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I am using py.test for unit testing my python program. I wish to debug my test code with the python debugger the normal way (by which i mean pdb.set_trace() in the code) but I can't make it work.

Putting pdb.set_trace() in the code doesn't work (raises IOError: reading from stdin while output is captured). I have also tried running py.test with the option --pdb but that doesn't seem to do the trick if I want to explore what happens before my assertion. It breaks when an assertion fails, and moving on from that line means terminating the program.

Does anyone know a way to get debugging, or is debugging and py.test just not meant to be together?

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4 Answers 4

it's real simple: put an assert 0 where you want to start debugging in your code and run your tests with:

py.test --pdb 

done :)

Alternatively, if you are using pytest-2.0.1 or above, there also is the pytest.set_trace() helper which you can put anywhere in your test code. It will take care to internally disable capturing before sending you to the pdb debugger command-line.

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This is great if you want to only want to debug what happens up to the assert. It would also be nice if there was a py.test.set_trace() (which would re-enable the stdin and invoke pdb.set_trace() (or similar). The problem with assert 0 is that it's not possible (AFAIK) to suppress the exception and proceed to work with the debugger. A method that invokes the debugger that doesn't alter the logic flow would be preferable. –  Jason R. Coombs Aug 5 '10 at 19:39
    
Hey Jason. I see and agree. There should be a "py.test.pdb()" or something similar that just works, with or without "-s". If you file an issue, i'll see to go for implementing it. –  hpk42 Sep 3 '10 at 14:38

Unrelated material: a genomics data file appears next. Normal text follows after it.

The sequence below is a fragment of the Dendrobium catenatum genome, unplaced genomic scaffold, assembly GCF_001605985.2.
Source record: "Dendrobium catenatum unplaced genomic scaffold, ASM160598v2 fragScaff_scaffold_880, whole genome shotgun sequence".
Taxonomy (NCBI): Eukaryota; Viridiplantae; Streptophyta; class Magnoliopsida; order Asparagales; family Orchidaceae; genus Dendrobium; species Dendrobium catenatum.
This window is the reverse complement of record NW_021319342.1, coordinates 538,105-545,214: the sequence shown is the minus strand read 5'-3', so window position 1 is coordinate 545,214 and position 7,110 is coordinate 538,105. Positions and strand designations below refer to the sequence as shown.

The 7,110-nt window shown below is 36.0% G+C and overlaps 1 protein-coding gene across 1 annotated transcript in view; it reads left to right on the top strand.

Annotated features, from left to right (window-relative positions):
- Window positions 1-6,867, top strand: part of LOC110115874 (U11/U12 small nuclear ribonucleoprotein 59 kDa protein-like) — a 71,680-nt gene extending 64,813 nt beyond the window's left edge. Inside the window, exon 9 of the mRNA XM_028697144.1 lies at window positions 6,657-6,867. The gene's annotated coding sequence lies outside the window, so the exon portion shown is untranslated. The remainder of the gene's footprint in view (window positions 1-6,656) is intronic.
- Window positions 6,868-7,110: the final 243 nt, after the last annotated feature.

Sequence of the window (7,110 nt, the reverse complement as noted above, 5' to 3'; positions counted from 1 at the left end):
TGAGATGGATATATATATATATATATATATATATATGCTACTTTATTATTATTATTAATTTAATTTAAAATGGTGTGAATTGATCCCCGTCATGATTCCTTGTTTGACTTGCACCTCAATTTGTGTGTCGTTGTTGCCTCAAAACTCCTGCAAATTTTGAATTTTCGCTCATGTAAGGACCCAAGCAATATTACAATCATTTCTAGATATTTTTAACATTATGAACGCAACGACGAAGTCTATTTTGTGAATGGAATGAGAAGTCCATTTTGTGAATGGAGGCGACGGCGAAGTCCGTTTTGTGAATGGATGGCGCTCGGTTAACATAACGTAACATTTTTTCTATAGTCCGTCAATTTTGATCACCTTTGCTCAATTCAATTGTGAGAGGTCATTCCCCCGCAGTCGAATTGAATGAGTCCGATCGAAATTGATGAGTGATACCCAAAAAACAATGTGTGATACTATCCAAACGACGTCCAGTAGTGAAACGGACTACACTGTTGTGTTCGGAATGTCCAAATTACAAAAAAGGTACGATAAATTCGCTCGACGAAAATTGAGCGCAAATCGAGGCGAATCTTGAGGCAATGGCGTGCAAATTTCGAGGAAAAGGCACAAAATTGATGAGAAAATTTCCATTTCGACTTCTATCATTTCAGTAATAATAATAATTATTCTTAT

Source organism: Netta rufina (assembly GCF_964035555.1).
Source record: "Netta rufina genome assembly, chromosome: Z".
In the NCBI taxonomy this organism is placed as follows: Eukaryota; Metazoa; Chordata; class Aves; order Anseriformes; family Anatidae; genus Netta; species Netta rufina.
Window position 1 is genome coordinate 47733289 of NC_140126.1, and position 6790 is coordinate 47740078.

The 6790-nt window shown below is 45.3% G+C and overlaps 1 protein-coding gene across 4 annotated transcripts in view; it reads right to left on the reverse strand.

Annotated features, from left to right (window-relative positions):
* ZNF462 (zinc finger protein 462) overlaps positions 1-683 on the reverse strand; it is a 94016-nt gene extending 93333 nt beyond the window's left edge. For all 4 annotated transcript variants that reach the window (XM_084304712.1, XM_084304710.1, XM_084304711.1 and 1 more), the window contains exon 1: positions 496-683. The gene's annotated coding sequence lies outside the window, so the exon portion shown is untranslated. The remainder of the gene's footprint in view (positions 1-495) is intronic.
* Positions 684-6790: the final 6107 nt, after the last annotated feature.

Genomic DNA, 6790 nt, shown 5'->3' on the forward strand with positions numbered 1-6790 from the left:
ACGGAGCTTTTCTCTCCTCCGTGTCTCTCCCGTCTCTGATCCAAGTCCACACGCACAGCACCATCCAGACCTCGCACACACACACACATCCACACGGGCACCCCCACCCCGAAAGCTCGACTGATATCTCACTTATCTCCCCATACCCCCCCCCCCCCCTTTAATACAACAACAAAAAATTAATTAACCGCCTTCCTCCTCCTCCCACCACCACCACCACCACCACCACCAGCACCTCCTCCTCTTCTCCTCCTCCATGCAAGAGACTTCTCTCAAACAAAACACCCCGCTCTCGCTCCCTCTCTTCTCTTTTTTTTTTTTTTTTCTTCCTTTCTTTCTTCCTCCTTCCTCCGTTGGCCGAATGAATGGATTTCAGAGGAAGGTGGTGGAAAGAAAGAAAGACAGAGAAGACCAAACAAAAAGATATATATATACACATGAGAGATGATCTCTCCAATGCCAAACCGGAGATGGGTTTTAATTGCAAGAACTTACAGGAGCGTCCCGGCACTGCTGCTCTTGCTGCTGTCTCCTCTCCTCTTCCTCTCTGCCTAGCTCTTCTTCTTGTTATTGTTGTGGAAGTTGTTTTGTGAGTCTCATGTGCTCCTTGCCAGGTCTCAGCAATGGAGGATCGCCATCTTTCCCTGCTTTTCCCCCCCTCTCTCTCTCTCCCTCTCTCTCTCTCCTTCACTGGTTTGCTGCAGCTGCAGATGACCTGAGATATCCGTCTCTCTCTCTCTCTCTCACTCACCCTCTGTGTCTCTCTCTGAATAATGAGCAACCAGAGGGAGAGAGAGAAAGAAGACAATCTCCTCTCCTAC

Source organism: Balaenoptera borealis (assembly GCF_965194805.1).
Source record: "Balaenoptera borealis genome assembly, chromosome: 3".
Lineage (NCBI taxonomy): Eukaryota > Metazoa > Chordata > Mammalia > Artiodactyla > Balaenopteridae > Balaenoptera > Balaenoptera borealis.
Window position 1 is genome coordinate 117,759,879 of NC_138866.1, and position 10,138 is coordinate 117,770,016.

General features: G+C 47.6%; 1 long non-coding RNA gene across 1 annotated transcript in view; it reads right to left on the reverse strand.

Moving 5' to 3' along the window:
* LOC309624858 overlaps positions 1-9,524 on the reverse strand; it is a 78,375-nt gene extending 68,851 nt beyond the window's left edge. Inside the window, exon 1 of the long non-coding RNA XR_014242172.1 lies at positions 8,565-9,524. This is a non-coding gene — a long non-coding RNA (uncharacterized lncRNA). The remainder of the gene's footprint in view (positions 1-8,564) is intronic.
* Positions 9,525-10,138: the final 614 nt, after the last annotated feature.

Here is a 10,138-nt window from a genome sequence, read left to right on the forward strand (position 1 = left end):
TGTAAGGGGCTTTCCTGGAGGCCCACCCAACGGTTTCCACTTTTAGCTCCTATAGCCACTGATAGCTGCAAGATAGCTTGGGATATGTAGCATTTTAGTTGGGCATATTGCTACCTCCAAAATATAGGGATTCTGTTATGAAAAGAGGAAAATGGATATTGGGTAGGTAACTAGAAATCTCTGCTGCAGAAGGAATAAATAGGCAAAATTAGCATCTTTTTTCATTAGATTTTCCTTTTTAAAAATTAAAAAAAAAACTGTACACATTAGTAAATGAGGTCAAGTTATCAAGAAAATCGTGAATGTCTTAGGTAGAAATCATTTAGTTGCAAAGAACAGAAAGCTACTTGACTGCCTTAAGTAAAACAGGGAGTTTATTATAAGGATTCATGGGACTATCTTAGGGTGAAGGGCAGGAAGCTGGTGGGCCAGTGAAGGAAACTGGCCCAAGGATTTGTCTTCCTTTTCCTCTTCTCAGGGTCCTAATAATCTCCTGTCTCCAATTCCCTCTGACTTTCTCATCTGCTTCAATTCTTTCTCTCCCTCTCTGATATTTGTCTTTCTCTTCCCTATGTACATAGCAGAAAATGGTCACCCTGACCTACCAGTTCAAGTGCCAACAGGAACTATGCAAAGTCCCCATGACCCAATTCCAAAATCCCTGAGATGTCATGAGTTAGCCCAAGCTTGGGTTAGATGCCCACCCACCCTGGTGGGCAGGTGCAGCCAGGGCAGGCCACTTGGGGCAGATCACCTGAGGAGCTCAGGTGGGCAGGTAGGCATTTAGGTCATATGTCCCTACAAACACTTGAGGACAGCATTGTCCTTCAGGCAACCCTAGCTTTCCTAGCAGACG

3  
Hey Jason. I've just added py.test.set_trace() , see bitbucket.org/hpk42/py-trunk/changeset/1d7b0838917f and you might be able to install the development version with e.g. "pip install URL" where URL is the zip file here: hudson.testrun.org/view/pytest/job/py-trunk-sdist (sorry, seems StackOverflow truncates URLs badly, so can't paste the full URL) –  hpk42 Oct 6 '10 at 12:53
1  
py.test.set_trace is awesome. Thanks! (I suggest you update your answer or create a new answer). –  Jason R. Coombs Mar 2 '11 at 16:23

I found that I can run py.test with capture disabled, then use pdb.set_trace() as usual.

> py.test --capture=no
============================= test session starts ==============================
platform linux2 -- Python 2.5.2 -- pytest-1.3.3
test path 1: project/lib/test/test_facet.py

project/lib/test/test_facet.py ...> /home/jaraco/projects/project/lib/functions.py(158)do_something()
-> code_about_to_run('')
(Pdb)
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this is exactly how I set pdb (rather than --pdb). Note: you can use "-s" instead of "--capture=no" –  alfredodeza Mar 2 '11 at 1:20

The easiest way is using the py.test mechanism to create breakpoint

http://pytest.org/latest/usage.html#setting-a-breakpoint-aka-set-trace

import pytest
def test_function():
    ...
    pytest.set_trace()    # invoke PDB debugger and tracing

Then it become simple, change your usual import pdb;ipdb.set_trace() into import pytest;pytest.set_trace()

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I'm not familiar with py.test, put for unittest, you do the following. Maybe py.test is similar:

In your test module (mytestmodule.py):

if __name__ == "__main__":
    unittest.main(module="mytestmodule")

Then run the test with

python -m pdb mytestmodule.py

You will get an interactive pdb shell.

Looking at the docs, it looks like py.test has a --pdb command line option:

http://codespeak.net/py/dist/test/features.html

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Peter, thank you for your suggestions. The python -m pdb alternative walks me through the script but doesn't call the functions, so although useful for my Python development, I don't see how I can make that one work. I mentioned the --pdb option but unless someone can think of how to use it, I can't go further with that one either. –  Joel Apr 21 '10 at 19:39
    
I suggest reading the manual on pdb and learning the keystrokes. pdb will print the function that will execute next. If you type "s", you will step into that function. If you type "n", which is the default, you just go to the next line of code. It is very likely that you are hitting "n" instead of "s" when you want to step into your "main" routine. –  Peter Lyons Apr 22 '10 at 14:34
1  
That's not how py.test works. Small but valid test code for py.test: def test_arithmetic: assert 2+2==4 That's enough to have a unit test. No "main" routine, just a function that starts with "test_". If run this with normal python, it would just define test_arithmetic, not run it. But py.test finds functions starting with test_ and runs them for me, taking care of failed asserts etc. –  Joel Apr 22 '10 at 14:55

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